A vision for a redone Atlantic Avenue designed to better balance traffic, pedestrians and cyclists was presented at a public meeting Wednesday night, drawing strong reactions from the residents and business owners in attendance.

The draft plan, presented by Montclair-based Arterial LLC, a consulting firm hired by the city, proposed a complete street makeover. New concrete sidewalks would be poured, and more visible crosswalks intended to discourage jaywalking would connect corners made accessible to those with disabilities. Cube-shaped seats would be placed in between newly planted trees. Additional L.E.D. streetlights would be added, along with new curbs made of a durable material such as granite.

Most significantly, Arterial proposed adding a bike lane on each side of the street in between the curb and parking lane. Doing that would reduce the traffic flow to one lane in each direction with a turning lane in between, though Dave Lustberg, the Arterial staffer who presented the design, said that part of the proposal is still up for debate.

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Studies and public feedback have shown that while Atlantic Avenue serves as a major transportation thoroughfare and hosts numerous businesses, it also struggles to accommodate cars, trucks and buses, Lustberg said. A lack of bike lanes means cyclists are forced into the middle of the street or onto the sidewalk, he said, putting both them and pedestrians at risk.

Elizabeth Terenik, the city’s planning director, said state statistics reveal Atlantic Avenue to be one of the most dangerous streets in the state for those groups.

In addition to improving safety, Terenik said the city wants to better the quality of life for residents while also growing its population by attracting young professionals, a demographic that desires pedestrian and bike-friendly neighborhoods.

“There are less and less people who live here because the city has been designed for the tourists,” Terenik said. “We’re trying to create public spaces, to make it a more appealing place to live, bringing back the neighborhoods that we once had. We need to respect those aspects of the city that have been disrespected because we designed it for the cars.”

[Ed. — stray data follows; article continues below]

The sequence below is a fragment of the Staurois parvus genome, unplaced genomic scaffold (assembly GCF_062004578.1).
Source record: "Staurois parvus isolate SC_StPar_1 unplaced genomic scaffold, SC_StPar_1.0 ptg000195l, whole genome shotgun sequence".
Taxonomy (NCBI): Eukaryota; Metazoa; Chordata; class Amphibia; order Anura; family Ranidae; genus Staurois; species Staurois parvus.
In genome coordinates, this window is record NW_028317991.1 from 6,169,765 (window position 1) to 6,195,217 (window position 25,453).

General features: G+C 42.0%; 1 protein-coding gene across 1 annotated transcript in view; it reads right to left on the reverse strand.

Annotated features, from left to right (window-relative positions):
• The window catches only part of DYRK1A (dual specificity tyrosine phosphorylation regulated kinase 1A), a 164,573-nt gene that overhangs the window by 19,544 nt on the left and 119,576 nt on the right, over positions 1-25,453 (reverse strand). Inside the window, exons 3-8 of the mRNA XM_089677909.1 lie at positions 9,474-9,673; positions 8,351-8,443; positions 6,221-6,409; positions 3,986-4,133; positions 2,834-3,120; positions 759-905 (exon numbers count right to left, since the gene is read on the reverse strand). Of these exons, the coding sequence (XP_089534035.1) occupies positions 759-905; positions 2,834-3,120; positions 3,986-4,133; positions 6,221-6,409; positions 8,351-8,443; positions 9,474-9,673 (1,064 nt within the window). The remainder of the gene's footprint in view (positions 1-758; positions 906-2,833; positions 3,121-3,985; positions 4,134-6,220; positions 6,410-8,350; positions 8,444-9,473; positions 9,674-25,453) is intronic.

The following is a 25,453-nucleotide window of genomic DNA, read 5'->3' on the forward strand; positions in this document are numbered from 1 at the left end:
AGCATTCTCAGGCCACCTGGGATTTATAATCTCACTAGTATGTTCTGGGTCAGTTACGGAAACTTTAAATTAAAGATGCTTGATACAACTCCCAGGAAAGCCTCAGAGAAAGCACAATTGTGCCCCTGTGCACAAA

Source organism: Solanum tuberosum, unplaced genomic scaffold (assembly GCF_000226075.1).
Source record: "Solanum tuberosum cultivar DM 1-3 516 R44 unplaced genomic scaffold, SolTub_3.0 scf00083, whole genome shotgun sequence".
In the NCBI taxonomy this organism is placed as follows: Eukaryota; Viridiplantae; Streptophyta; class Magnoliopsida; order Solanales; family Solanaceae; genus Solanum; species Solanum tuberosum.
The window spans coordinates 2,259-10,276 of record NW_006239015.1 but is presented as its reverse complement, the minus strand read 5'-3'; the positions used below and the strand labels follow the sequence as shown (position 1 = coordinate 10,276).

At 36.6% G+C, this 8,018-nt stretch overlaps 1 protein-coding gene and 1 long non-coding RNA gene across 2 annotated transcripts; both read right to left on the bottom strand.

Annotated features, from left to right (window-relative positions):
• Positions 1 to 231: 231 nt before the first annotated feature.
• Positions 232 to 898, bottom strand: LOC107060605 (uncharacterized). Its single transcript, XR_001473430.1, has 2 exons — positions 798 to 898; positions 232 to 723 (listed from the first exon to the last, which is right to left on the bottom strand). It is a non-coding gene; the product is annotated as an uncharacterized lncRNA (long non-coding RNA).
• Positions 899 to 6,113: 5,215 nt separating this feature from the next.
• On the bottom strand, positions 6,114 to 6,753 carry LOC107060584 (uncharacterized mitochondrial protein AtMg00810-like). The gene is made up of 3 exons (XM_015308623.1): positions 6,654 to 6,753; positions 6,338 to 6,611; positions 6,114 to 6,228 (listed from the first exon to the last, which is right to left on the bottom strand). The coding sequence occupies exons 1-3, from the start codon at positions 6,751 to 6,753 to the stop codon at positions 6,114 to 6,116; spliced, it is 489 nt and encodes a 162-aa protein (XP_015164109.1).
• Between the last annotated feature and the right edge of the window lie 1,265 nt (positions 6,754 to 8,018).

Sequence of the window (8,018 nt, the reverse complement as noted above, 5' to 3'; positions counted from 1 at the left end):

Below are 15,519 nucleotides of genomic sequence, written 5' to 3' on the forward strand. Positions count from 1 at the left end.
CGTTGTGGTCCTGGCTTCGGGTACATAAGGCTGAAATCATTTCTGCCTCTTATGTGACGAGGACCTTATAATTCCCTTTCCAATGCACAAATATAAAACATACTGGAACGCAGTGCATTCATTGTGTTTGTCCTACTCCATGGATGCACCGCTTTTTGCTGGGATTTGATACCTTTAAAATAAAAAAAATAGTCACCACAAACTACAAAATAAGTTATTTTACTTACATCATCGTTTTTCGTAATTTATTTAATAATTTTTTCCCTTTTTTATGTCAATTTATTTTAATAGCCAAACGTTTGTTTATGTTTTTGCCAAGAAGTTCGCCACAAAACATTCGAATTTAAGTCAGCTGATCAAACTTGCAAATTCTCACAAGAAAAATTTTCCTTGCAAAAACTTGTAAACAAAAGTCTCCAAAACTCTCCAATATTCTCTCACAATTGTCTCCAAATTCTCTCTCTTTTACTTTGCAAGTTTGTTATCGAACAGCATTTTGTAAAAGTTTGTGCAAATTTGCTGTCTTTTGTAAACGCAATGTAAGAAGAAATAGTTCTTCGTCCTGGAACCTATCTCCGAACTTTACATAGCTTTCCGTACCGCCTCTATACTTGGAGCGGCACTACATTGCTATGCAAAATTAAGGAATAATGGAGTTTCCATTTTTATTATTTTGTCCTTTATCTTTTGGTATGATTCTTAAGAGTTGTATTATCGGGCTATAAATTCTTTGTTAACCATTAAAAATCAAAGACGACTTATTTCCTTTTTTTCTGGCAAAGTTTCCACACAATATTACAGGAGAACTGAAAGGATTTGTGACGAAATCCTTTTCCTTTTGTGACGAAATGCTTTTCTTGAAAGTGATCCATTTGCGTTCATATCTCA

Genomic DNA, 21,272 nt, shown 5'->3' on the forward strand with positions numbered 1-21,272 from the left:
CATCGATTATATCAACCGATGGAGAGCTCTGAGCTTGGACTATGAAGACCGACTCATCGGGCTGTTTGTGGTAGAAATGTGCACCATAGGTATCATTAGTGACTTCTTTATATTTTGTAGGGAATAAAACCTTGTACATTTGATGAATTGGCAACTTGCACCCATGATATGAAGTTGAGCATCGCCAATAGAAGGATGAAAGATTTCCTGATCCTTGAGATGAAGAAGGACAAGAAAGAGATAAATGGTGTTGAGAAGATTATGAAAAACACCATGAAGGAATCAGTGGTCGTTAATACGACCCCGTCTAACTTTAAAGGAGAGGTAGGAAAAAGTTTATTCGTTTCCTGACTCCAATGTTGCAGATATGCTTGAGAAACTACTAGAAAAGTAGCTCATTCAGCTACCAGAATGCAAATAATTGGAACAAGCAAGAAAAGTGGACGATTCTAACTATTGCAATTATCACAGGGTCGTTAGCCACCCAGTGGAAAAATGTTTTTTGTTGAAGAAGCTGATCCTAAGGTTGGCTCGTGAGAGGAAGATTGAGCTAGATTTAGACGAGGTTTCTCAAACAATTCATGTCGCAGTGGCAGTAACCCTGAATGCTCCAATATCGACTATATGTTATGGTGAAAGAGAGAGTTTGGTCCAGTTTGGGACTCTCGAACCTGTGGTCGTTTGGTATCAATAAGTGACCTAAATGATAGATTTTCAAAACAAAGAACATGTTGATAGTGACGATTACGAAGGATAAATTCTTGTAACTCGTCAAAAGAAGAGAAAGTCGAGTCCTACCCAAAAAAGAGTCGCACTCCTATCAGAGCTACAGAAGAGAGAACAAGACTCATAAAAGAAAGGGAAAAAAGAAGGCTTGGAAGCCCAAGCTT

Phase one of the project would focus solely on redoing the sidewalks on Atlantic Avenue’s 1700 block. Construction would be paid for with a $400,000 grant the city received from the Department of Transportation. Because the money must be used by the end of 2015, work would begin in the fall and end by the end of the year, Terenik said.

Phase two, which Lustberg said will be presented to City Council later this year, will propose reconstructing 10 blocks of Atlantic Avenue, between Mississippi and South Carolina avenues. That plan will deal with the street as well as the sidewalks, he said.

The source of the funding for that phase isn’t yet known, but money exists for streets deemed to be dangerous, Terenik said.

Some of those at the meeting said the city was overplaying the need to accommodate cyclists. The street needs to be dedicated to vehicle traffic, they said, especially during the tourist season, while cyclists should be redirected to adjacent streets or the Boardwalk.

But Atlantic City resident Dennis M. Konzelman supported the plan.

“It’s going to be a clean, safe environment for people to go to,” Konzelman said. “I ride my bike everywhere. I want to feel safe, and I think this is a way to do that.”

John Exadaktilus, the owner of Ducktown Tavern and Liquor, said he liked the idea of an Atlantic Avenue that is more welcoming to pedestrians and bikes but that disruptive truck traffic needs to be dealt with, too, especially during business hours.

Exadaktilus suggested passing a city ordinance requiring all deliveries to be made between midnight and the morning, an idea Councilman Steven L. Moore, who attended the meeting, said he would be open to.

“Everyone has to be accommodated,” Exadaktilus said, summing up the meeting’s overarching theme.

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Senior copy editor for the Press of Atlantic City. Have worked as a reporter, copy editor and news editor with the paper since 1985. A graduate of the University of Delaware.

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